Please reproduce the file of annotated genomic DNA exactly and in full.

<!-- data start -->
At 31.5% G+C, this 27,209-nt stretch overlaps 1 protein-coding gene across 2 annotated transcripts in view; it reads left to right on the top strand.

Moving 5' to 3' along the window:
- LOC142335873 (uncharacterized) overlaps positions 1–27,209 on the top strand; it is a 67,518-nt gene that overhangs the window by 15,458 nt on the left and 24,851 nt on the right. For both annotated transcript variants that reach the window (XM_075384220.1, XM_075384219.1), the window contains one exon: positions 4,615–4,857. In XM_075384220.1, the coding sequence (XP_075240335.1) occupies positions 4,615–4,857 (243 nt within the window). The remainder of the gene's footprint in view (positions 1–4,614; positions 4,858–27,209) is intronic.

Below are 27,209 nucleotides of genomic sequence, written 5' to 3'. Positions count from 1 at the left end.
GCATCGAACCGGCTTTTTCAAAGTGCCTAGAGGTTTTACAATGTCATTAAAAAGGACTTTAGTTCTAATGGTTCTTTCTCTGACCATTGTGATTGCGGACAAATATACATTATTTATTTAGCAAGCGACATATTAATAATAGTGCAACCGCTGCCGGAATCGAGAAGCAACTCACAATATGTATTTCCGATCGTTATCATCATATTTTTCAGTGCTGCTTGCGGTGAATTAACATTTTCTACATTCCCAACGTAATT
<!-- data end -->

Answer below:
At 31.5% G+C, this 27,209-nt stretch overlaps 1 protein-coding gene across 2 annotated transcripts in view; it reads left to right on the top strand.

Moving 5' to 3' along the window:
- LOC142335873 (uncharacterized) overlaps positions 1–27,209 on the top strand; it is a 67,518-nt gene that overhangs the window by 15,458 nt on the left and 24,851 nt on the right. For both annotated transcript variants that reach the window (XM_075384220.1, XM_075384219.1), the window contains one exon: positions 4,615–4,857. In XM_075384220.1, the coding sequence (XP_075240335.1) occupies positions 4,615–4,857 (243 nt within the window). The remainder of the gene's footprint in view (positions 1–4,614; positions 4,858–27,209) is intronic.

Below are 27,209 nucleotides of genomic sequence, written 5' to 3'. Positions count from 1 at the left end.
GCATCGAACCGGCTTTTTCAAAGTGCCTAGAGGTTTTACAATGTCATTAAAAAGGACTTTAGTTCTAATGGTTCTTTCTCTGACCATTGTGATTGCGGACAAATATACATTATTTATTTAGCAAGCGACATATTAATAATAGTGCAACCGCTGCCGGAATCGAGAAGCAACTCACAATATGTATTTCCGATCGTTATCATCATATTTTTCAGTGCTGCTTGCGGTGAATTAACATTTTCTACATTCCCAACGTAATT